Rock collector finds rare gemstone that looks like Cookie Monster

A rock collector in Brazil found this agate, a type of volcanic rock, that looks just like Cookie Monster.
A rock collector in Brazil found this agate, a type of quartz that develops in volcanic rock, that looks just like Cookie Monster. (Image credit: Kennedy News & Media)

You never know what you're going to get when you crack open a geode-like rock called an agate, but a new specimen is even more surprising than usual: It looks just like Cookie Monster. 

The agate, found in Soledade, a precious stone hotspot in southern Brazil, is a dead ringer for the blue, googly-eyed Sesame Street Muppet. After its owner, California mineral collector Mike Bowers, posted about the agate on Facebook, it went viral, with write-ups in newspapers from Australia to Israel to the United States. 

"I didn't realize that Cookie Monster was so well known and part of the world cultural heritage!" Bowers told Live Science. He's since been contacted by the actor who plays Cookie Monster on "Sesame Street," he said. (Cookie Monster's official Twitter account also gave the agate a shout-out.)

Related: Photos: The world's 6 most famous rocks 

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Dead ringer for Cookie Monster? (Image credit: Kennedy News & Media)

The agate came to Bowers in November via Brazilian gemologist Lucas Fassari, who had acquired it in a batch of many agates from Soledade. Bowers immediately purchased the Cookie Monster agate, but didn't post it online until Jan. 16, as he was ill with COVID-19.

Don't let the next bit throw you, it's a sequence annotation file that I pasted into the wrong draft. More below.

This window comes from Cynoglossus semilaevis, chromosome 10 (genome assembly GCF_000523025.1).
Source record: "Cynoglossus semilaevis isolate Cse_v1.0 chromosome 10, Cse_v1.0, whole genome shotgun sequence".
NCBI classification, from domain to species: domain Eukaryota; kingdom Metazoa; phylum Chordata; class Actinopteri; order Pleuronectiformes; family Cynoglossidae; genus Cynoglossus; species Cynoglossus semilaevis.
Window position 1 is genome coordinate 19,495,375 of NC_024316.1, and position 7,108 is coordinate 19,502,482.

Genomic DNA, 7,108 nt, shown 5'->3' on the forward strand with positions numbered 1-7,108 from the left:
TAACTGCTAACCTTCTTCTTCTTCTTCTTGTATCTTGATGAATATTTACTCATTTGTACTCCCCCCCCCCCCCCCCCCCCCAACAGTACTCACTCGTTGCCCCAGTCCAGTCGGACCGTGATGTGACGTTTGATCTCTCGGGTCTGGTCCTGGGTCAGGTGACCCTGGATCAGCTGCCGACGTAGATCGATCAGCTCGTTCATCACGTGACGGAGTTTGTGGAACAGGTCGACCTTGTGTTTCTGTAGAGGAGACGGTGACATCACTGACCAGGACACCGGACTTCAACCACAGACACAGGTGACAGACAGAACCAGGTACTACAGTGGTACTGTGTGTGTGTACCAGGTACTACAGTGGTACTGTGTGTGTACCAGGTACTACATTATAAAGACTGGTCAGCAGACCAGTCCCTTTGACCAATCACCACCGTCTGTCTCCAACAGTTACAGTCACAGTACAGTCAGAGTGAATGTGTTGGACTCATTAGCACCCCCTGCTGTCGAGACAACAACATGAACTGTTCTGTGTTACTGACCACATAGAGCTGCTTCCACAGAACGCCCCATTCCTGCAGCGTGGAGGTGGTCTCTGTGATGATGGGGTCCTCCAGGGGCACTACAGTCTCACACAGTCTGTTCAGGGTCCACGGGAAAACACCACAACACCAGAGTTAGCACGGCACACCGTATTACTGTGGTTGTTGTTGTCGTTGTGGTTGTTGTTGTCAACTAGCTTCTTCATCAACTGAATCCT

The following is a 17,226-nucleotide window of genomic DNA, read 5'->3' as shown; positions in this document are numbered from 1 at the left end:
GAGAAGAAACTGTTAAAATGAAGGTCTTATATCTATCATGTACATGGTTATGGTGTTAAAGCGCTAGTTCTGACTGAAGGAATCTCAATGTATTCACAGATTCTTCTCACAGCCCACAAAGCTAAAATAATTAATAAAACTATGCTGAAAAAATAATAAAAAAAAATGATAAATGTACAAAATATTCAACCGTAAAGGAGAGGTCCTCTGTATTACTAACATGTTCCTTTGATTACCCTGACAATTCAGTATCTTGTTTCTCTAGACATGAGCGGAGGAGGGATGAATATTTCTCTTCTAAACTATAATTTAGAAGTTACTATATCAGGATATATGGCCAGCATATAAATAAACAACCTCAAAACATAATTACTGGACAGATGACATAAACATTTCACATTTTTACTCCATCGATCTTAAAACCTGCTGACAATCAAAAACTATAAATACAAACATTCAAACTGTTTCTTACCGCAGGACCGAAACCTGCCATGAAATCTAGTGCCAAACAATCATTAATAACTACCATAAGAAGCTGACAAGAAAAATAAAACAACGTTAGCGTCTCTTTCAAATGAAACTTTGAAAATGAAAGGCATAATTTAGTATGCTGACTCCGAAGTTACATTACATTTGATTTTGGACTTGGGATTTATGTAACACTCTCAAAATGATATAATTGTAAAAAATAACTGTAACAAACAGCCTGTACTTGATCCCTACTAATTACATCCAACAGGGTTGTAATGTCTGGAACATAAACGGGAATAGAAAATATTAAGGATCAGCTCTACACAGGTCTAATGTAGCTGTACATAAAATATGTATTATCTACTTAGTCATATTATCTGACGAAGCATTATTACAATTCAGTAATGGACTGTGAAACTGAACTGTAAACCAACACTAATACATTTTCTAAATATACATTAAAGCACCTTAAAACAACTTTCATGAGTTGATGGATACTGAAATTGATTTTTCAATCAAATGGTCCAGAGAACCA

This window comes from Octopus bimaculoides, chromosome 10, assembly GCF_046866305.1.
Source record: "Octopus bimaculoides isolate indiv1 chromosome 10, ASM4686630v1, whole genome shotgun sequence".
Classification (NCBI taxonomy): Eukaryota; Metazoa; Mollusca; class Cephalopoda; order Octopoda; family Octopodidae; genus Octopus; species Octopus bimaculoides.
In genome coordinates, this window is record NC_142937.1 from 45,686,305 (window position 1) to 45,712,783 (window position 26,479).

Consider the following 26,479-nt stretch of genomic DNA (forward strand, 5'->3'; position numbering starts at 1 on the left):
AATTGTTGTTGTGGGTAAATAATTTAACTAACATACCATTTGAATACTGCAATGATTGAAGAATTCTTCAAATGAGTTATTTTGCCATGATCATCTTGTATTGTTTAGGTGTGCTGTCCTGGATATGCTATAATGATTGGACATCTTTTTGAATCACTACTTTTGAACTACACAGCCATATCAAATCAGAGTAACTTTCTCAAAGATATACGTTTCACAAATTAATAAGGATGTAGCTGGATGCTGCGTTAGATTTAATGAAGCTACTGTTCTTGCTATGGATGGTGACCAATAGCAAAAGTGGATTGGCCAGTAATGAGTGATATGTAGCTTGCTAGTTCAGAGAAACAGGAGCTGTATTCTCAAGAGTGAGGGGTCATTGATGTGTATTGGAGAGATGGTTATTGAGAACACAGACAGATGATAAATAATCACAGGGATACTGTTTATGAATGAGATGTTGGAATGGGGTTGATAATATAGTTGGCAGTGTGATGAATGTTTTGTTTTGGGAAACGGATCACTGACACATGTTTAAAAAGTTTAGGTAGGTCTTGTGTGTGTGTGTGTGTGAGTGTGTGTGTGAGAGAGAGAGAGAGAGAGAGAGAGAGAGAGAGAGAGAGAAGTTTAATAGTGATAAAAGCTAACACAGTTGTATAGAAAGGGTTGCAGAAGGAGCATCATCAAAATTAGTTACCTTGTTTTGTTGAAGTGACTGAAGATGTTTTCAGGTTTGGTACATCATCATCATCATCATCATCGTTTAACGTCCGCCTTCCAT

Agates are a form of quartz, the crystalline form of silicon dioxide, that develop within cavities in volcanic rocks. The cavities are formed by gas bubbles in hot lava. Over time, as the lava cools, water infused with silicon dioxide percolates through the cavities. As the water evaporates, the silicon dioxide is left behind on the cavity walls, creating colorful layers of crystals. The colors are caused by chemical impurities in the silicon dioxide and by the spacing of the crystals.

Some agates completely fill their volcanic voids, but many leave small spaces inside, lined with sparkly, inward-facing quartz crystals. In the case of the Cookie Monster agate, these voids just happen to look like a pair of Muppet eyes and an enthusiastically grinning mouth. 

"It is somewhat uncommon to find a face shape in agates, but in many instances it's like looking at the clouds. You kind of see a face," Bowers said. "What makes the Cookie Monster unique is there is just no doubt: Clear-cut, it is Cookie Monster, no explanation required." 

Another unique feature of the Cookie Monster agate is that the face appears on both sides of the cut stone, Bowers added. Usually the voids are not lined up so neatly as to create a mirror image. 

For now, Bowers said, he plans to keep the stone. It may eventually end up in a museum or in the hands of a high-end collector, he said. 

"It is totally unique and awesome to see everyone loving this stone as much as we do," he said. 

Originally published on Live Science. 

Stephanie Pappas
Live Science Contributor

Stephanie Pappas is a contributing writer for Live Science, covering topics ranging from geoscience to archaeology to the human brain and behavior. She was previously a senior writer for Live Science but is now a freelancer based in Denver, Colorado, and regularly contributes to Scientific American and The Monitor, the monthly magazine of the American Psychological Association. Stephanie received a bachelor's degree in psychology from the University of South Carolina and a graduate certificate in science communication from the University of California, Santa Cruz.